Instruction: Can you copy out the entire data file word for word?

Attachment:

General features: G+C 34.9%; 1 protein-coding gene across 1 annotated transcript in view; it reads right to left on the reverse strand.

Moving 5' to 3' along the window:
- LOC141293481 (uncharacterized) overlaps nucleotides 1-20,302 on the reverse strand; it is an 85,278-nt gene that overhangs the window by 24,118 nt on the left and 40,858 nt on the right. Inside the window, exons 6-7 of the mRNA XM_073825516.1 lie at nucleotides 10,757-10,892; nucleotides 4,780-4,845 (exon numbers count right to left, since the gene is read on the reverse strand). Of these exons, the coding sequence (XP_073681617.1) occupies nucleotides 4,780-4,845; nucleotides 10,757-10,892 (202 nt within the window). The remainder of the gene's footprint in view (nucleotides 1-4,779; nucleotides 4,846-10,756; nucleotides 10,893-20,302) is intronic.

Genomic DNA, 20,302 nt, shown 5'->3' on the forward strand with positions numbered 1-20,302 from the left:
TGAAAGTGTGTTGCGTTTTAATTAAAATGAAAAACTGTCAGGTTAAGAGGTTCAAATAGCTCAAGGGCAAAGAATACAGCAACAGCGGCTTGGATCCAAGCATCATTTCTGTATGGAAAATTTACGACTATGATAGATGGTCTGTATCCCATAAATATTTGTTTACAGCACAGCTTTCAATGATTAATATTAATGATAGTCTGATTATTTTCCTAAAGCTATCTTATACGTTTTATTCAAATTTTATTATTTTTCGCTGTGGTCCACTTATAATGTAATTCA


General features: G+C 34.9%; 1 protein-coding gene across 1 annotated transcript in view; it reads right to left on the reverse strand.

Moving 5' to 3' along the window:
- LOC141293481 (uncharacterized) overlaps nucleotides 1-20,302 on the reverse strand; it is an 85,278-nt gene that overhangs the window by 24,118 nt on the left and 40,858 nt on the right. Inside the window, exons 6-7 of the mRNA XM_073825516.1 lie at nucleotides 10,757-10,892; nucleotides 4,780-4,845 (exon numbers count right to left, since the gene is read on the reverse strand). Of these exons, the coding sequence (XP_073681617.1) occupies nucleotides 4,780-4,845; nucleotides 10,757-10,892 (202 nt within the window). The remainder of the gene's footprint in view (nucleotides 1-4,779; nucleotides 4,846-10,756; nucleotides 10,893-20,302) is intronic.

Genomic DNA, 20,302 nt, shown 5'->3' on the forward strand with positions numbered 1-20,302 from the left:
TGAAAGTGTGTTGCGTTTTAATTAAAATGAAAAACTGTCAGGTTAAGAGGTTCAAATAGCTCAAGGGCAAAGAATACAGCAACAGCGGCTTGGATCCAAGCATCATTTCTGTATGGAAAATTTACGACTATGATAGATGGTCTGTATCCCATAAATATTTGTTTACAGCACAGCTTTCAATGATTAATATTAATGATAGTCTGATTATTTTCCTAAAGCTATCTTATACGTTTTATTCAAATTTTATTATTTTTCGCTGTGGTCCACTTATAATGTAATTCA